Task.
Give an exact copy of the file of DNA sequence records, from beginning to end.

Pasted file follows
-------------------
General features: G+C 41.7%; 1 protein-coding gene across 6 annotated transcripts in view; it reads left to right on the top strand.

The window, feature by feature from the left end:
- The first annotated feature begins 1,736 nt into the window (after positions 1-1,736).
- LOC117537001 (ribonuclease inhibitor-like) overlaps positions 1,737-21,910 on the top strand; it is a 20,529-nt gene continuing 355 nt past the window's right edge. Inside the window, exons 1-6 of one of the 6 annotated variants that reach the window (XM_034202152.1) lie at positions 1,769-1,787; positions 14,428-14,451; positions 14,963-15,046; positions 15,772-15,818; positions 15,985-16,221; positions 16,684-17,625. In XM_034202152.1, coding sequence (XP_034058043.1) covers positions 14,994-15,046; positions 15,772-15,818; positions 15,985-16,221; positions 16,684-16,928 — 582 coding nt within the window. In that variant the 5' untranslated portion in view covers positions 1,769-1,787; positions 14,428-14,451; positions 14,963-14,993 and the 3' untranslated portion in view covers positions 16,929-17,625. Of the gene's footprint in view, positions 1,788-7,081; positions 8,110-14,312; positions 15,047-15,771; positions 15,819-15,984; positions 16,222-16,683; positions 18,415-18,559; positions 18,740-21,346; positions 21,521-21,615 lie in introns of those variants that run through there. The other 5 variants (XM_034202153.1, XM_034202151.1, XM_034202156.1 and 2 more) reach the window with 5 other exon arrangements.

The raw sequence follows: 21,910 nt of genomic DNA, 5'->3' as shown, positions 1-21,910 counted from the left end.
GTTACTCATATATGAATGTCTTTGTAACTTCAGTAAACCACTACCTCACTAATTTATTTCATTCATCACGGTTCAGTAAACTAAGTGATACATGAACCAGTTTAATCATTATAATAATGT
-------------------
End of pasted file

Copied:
General features: G+C 41.7%; 1 protein-coding gene across 6 annotated transcripts in view; it reads left to right on the top strand.

The window, feature by feature from the left end:
- The first annotated feature begins 1,736 nt into the window (after positions 1-1,736).
- LOC117537001 (ribonuclease inhibitor-like) overlaps positions 1,737-21,910 on the top strand; it is a 20,529-nt gene continuing 355 nt past the window's right edge. Inside the window, exons 1-6 of one of the 6 annotated variants that reach the window (XM_034202152.1) lie at positions 1,769-1,787; positions 14,428-14,451; positions 14,963-15,046; positions 15,772-15,818; positions 15,985-16,221; positions 16,684-17,625. In XM_034202152.1, coding sequence (XP_034058043.1) covers positions 14,994-15,046; positions 15,772-15,818; positions 15,985-16,221; positions 16,684-16,928 — 582 coding nt within the window. In that variant the 5' untranslated portion in view covers positions 1,769-1,787; positions 14,428-14,451; positions 14,963-14,993 and the 3' untranslated portion in view covers positions 16,929-17,625. Of the gene's footprint in view, positions 1,788-7,081; positions 8,110-14,312; positions 15,047-15,771; positions 15,819-15,984; positions 16,222-16,683; positions 18,415-18,559; positions 18,740-21,346; positions 21,521-21,615 lie in introns of those variants that run through there. The other 5 variants (XM_034202153.1, XM_034202151.1, XM_034202156.1 and 2 more) reach the window with 5 other exon arrangements.

The raw sequence follows: 21,910 nt of genomic DNA, 5'->3' as shown, positions 1-21,910 counted from the left end.
GTTACTCATATATGAATGTCTTTGTAACTTCAGTAAACCACTACCTCACTAATTTATTTCATTCATCACGGTTCAGTAAACTAAGTGATACATGAACCAGTTTAATCATTATAATAATGT